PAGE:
Egypt/ Algeria: Unprecedented social and democratic protests : Arbitrary repression

26/01/2011
Press release
ar en fr

January 26, 2011 - The International Federation for Human Rights (FIDH) is following very closely the movement of social protests that is spreading in the region, and in particular in Egypt and Algeria echoing the Tunisian revolution. FIDH urges the authorities of both countries to consider such protests as legitimate : they should be taken seriously with concrete and effective reforms to address democratic and social gaps.

The demonstrations that have taken place in all Egypt on January 25, 2011, initiated through social networks, are unprecedented as they gathered thousands of protesters in a country under Emergency law where protests are illegal. Anger, the economic desperation of a population suffocated by the lack of freedoms, have encouraged Egyptians to confront the very large number of police and anti-riot units that had been deployed in the streets.

FIDH notes that political parties have not called for protests, even though some of them may have participated in their personal capacity.

FIDH strongly condemns the death of two protesters and one policeman and calls upon the Egyptian authorities to immediately release the approximately 500 protesters arrested and to guarantee the freedom of peaceful assembly and the freedom of expression including by restoring free use of mobile phones and social networks in accordance with Egypt’s international and regional human rights commitments. FIDH calls the international community to condemn any excessive use of force by security forces to repress demonstrators and to urge the Egyptian authorities to respect freedoms of demonstration, expression and information.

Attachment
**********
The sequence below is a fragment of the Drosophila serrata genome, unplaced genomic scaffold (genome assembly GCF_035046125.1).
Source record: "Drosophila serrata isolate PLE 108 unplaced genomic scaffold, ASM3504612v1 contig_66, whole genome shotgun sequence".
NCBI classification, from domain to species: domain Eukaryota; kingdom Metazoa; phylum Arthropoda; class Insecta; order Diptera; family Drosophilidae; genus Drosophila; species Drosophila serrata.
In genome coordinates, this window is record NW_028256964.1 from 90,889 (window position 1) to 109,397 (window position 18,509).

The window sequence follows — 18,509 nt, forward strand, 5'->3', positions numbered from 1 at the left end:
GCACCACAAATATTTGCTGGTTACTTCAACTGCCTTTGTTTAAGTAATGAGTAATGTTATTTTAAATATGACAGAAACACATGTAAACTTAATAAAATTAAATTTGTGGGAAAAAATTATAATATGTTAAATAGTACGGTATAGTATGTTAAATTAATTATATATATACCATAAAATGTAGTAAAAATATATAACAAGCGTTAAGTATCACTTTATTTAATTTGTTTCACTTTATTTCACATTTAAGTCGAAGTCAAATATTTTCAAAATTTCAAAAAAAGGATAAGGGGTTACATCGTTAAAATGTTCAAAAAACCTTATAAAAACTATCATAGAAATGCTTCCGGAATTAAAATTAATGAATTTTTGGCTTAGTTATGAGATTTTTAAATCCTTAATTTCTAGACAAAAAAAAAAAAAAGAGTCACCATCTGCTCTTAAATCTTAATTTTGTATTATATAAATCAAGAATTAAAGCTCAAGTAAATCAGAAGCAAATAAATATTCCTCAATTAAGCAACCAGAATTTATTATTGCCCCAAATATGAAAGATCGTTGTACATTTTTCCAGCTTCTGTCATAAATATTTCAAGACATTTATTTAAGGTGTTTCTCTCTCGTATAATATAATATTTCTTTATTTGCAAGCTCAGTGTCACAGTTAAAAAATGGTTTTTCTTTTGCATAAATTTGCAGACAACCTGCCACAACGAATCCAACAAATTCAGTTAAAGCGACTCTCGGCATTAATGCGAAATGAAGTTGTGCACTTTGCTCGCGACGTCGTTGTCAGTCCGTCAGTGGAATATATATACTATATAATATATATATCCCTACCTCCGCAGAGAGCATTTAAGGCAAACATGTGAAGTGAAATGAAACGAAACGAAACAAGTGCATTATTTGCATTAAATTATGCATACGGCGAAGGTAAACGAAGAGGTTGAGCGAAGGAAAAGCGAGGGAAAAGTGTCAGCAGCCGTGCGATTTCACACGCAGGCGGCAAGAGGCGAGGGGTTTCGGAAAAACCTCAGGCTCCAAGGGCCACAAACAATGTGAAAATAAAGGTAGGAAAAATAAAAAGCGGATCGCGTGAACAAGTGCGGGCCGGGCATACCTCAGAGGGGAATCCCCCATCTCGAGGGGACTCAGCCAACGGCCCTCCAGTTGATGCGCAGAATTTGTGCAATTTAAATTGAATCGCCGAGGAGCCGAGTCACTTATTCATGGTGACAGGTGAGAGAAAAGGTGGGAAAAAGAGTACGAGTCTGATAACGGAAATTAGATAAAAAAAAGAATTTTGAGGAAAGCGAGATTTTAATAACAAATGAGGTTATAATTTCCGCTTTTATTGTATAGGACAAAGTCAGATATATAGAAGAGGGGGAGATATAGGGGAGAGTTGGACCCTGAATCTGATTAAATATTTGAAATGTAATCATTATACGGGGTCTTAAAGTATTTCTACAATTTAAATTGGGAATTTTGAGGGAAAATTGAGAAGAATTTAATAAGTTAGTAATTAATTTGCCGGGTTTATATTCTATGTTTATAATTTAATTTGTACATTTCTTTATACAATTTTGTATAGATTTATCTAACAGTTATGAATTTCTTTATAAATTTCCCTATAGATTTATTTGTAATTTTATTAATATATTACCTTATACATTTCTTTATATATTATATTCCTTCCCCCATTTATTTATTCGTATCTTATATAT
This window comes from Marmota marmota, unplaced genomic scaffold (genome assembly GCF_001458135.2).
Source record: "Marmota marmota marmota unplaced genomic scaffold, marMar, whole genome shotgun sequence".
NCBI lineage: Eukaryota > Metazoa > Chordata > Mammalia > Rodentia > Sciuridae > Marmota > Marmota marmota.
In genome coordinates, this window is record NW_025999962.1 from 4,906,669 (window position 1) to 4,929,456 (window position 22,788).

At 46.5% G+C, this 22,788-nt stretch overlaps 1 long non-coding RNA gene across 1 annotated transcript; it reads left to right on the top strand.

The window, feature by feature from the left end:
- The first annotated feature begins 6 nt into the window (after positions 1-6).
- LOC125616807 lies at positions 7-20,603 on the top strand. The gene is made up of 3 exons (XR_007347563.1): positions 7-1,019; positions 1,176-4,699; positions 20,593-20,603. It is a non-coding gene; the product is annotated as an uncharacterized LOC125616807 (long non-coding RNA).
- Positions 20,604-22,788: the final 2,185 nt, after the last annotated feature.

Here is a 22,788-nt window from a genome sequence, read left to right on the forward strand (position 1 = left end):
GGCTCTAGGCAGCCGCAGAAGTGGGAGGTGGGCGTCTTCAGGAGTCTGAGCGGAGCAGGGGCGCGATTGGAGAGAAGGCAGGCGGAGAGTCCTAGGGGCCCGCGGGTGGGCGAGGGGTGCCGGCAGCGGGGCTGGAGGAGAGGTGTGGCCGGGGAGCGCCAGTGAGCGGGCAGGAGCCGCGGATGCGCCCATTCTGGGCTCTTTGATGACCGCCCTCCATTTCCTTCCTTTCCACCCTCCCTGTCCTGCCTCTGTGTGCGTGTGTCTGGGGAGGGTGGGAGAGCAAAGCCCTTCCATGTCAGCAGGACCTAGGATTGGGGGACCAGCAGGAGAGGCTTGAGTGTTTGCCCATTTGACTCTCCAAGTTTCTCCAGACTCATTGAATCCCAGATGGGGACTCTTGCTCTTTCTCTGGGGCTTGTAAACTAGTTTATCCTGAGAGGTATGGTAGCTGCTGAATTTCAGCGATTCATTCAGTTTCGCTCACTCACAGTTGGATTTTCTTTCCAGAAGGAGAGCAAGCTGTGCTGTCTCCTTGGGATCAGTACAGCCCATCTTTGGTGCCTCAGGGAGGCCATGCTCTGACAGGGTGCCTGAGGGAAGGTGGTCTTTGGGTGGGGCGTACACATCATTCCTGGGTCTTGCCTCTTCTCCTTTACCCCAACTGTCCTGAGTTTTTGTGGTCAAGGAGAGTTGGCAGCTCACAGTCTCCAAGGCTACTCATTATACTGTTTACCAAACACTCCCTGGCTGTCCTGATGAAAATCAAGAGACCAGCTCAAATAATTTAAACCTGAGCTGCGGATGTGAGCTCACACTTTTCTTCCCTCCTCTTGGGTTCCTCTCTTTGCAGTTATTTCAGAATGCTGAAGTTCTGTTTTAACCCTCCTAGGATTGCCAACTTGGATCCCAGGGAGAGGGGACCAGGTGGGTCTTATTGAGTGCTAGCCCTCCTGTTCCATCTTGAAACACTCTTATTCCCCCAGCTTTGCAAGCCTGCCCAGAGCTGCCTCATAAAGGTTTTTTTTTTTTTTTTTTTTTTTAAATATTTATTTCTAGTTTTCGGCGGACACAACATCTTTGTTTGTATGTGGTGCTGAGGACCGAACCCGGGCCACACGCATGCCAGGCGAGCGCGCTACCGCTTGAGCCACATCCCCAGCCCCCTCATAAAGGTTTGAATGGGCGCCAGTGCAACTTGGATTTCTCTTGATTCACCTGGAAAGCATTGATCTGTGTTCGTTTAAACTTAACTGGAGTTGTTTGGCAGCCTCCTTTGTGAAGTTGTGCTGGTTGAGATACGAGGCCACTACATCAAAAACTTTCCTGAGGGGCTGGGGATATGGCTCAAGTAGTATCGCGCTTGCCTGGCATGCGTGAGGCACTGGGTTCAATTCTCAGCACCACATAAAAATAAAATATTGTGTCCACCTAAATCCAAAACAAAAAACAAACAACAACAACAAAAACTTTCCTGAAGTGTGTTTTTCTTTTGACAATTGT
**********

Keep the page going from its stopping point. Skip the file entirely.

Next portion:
In Algeria, also under Emergency law, last Saturday’s protests have been severely repressed by the security forces. FIDH has repeatedly expressed its concerns at the rise of the violent social protests that have been shaking the country since beginning of January 2011.

This popular uprising, also led mainly by young people, is fueled by the corruption scandals affecting state institutions, and government’s inability to meet the needs of the population in access to housing, education and public health, while the country has, thanks to oil exports, foreign reserves of around 155 billion dollars.

FIDH recalls that the economic and social situation in Algeria was a serious concern for several months. Our organization, together with its Algerian partners, published in April 2010 a report entitled "The bad life: situation of economic, social and cultural rights in Algeria " (http://www.fidh.org/La-mal-vie-rapport-sur-les-droits-economiques) in which it put forward the possibility of an uprising of a population in desperate need of human perspective.

FIDH recalls the Algerian authorities that they shall refrain from repressing legitimate protests and allow the peaceful expression of people’s claims by removing restrictive laws, including the state of emergency.

“Beyond the terrible economic and social situation in these countries, the revolts primarily express the exasperation of the people silenced by the restrictions on fundamental freedoms” declared Souhayr Belhassen, FIDH President. “Arbitrary repression shall in no way constitute an answer to such legitimate social and democratic protests” she concluded.

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